Life is much harder now he's mobile- the worst thing is that he loves the dogs and follows them around, and he's easily knocked over. We've also had to put the dogs outside at mealtimes or he feeds them all his dinner from his highchair. Oh yeah, and he'd eat their food if he could get it and they chew all his toys. So some separation is a very good thing.

 

I'd suggest getting the dog used to going outside, being outside as a pleasant thing, as well as sleeping/eating in a baby-free zone, before the bub arrives.

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Wow. I knew that dog bites were very common in children but I didn't know infant fatalities were that prevelant.

 

It seems like a combination of management techniques have worked for all of you. I am just really pleased that our friends are taking this so seriously, so many people 'don't get it'. In my original post I mentioned that I hand fed my sisters dog by hand, while I was doing that my three year old neice hand fed my 1 year old dog (I got her at 8 wks - the dog not my neice :rolleyes: ). It was the best training she could have ever gotten. Our agility instructor, who started his career working with aggresive dogs has children and takes care of Isla when we are out of town - he has assured me that Isla is solid around children - I often argue that because you never know. Anyway she is very good. Our younger dog came from a stock dog trialer (first dog they have ever let go to a pet home because he was such a cuddle monkey - we got him at 1 yr) - anyway I don't have the same trust level with him. Some of our friends and family just don't get it - I tell the parents, then I end up nagging the kids, then I end up telling the parents. Now, with the new dog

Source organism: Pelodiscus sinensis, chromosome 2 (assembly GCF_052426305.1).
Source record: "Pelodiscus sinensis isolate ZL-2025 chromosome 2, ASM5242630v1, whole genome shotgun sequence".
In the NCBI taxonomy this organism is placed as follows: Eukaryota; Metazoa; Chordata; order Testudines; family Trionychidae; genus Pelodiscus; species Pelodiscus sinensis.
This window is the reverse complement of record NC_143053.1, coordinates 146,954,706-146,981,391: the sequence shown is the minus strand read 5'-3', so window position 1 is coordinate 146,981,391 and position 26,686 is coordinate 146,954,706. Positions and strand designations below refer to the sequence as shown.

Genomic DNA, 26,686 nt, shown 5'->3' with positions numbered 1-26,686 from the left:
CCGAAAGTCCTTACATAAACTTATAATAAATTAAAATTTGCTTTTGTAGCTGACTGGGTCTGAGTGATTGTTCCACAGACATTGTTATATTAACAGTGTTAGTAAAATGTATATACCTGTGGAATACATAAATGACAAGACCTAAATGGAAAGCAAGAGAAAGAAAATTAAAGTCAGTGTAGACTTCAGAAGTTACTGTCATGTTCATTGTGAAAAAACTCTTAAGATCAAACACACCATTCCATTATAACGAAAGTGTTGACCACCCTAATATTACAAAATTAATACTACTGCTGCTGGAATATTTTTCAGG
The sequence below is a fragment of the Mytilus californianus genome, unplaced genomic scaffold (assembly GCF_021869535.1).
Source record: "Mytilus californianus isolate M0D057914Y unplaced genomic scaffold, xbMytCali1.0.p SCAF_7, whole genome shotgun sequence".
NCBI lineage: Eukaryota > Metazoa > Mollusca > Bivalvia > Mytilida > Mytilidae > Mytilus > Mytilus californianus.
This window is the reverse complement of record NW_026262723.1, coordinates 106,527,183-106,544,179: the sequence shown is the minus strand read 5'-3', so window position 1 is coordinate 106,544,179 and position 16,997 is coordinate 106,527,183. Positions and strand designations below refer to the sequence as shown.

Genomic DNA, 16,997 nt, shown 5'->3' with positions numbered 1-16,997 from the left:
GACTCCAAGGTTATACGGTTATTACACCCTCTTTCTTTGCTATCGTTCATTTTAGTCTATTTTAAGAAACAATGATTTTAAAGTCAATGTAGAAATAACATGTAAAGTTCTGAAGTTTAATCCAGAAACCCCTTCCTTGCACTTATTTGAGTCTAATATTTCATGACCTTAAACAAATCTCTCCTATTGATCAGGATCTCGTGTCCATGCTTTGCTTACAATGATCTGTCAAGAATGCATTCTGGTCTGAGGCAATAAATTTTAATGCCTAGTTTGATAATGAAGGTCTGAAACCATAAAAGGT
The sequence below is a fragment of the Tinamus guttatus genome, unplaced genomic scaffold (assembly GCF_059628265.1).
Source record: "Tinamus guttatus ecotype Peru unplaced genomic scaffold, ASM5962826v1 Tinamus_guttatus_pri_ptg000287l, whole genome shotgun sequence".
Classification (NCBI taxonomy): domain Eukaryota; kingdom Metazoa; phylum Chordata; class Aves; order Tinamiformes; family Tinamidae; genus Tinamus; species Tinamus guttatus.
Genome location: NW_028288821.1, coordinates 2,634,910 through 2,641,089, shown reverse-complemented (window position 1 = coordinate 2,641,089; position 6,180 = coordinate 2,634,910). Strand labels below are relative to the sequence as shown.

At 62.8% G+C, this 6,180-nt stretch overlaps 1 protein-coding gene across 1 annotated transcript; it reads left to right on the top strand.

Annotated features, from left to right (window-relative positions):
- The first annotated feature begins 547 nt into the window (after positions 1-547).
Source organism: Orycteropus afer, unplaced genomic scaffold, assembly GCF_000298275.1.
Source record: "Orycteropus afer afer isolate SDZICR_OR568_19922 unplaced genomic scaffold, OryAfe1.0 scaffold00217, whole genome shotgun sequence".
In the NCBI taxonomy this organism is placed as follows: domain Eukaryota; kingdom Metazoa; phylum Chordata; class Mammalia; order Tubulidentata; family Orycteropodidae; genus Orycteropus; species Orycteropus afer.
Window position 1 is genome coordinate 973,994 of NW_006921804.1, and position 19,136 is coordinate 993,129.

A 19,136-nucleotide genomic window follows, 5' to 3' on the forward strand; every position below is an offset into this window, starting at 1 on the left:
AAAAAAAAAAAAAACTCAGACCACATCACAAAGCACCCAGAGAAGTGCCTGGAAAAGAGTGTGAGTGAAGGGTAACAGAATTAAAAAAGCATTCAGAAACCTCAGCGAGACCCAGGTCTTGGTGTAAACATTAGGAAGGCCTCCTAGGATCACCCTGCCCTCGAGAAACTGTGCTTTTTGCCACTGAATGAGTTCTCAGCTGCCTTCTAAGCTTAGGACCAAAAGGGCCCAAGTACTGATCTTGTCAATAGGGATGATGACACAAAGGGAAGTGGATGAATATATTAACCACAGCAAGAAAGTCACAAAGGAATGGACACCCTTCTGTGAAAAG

I don't invite people who don't get to our house or cabin or I put the dogs away in our room or in their crates. It's not worth it.

 

Thanks for your posts - it is great to hear what other folks are doing!

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Wow. I knew that dog bites were very common in children but I didn't know infant fatalities were that prevelant.

There have been a couple of babies killed by family dogs in Australia in the last year or so- one a husky, one a rottie, both babies were very young (under 8 weeks I think) and the dogs were much loved family pets who'd only recently been introduced to the child. In both cases, the baby was in its cot or bassinet for a sleep, parents were outside or elsewhere in the house, and apparently they thought the baby room door was shut and/or the dog was outside.